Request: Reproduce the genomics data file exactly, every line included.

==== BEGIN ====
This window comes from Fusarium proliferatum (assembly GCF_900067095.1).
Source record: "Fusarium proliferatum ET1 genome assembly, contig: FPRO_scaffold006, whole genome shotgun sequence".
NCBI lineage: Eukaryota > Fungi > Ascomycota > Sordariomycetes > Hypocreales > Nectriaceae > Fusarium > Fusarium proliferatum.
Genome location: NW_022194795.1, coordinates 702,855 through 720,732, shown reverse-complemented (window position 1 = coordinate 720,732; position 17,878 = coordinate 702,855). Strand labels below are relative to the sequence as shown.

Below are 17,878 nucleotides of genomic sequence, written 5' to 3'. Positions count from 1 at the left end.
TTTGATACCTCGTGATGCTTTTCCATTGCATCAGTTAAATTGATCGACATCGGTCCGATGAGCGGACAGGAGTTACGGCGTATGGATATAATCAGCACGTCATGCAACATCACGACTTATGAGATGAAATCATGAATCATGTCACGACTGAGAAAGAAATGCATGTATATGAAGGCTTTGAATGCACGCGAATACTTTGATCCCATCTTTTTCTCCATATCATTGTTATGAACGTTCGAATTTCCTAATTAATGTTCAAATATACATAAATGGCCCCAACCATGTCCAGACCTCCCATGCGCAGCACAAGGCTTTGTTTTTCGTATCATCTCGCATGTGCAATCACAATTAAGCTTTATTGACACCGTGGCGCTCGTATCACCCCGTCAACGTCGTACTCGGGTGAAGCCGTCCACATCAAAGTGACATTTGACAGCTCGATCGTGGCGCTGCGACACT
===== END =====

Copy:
This window comes from Fusarium proliferatum (assembly GCF_900067095.1).
Source record: "Fusarium proliferatum ET1 genome assembly, contig: FPRO_scaffold006, whole genome shotgun sequence".
NCBI lineage: Eukaryota > Fungi > Ascomycota > Sordariomycetes > Hypocreales > Nectriaceae > Fusarium > Fusarium proliferatum.
Genome location: NW_022194795.1, coordinates 702,855 through 720,732, shown reverse-complemented (window position 1 = coordinate 720,732; position 17,878 = coordinate 702,855). Strand labels below are relative to the sequence as shown.

Below are 17,878 nucleotides of genomic sequence, written 5' to 3'. Positions count from 1 at the left end.
TTTGATACCTCGTGATGCTTTTCCATTGCATCAGTTAAATTGATCGACATCGGTCCGATGAGCGGACAGGAGTTACGGCGTATGGATATAATCAGCACGTCATGCAACATCACGACTTATGAGATGAAATCATGAATCATGTCACGACTGAGAAAGAAATGCATGTATATGAAGGCTTTGAATGCACGCGAATACTTTGATCCCATCTTTTTCTCCATATCATTGTTATGAACGTTCGAATTTCCTAATTAATGTTCAAATATACATAAATGGCCCCAACCATGTCCAGACCTCCCATGCGCAGCACAAGGCTTTGTTTTTCGTATCATCTCGCATGTGCAATCACAATTAAGCTTTATTGACACCGTGGCGCTCGTATCACCCCGTCAACGTCGTACTCGGGTGAAGCCGTCCACATCAAAGTGACATTTGACAGCTCGATCGTGGCGCTGCGACACT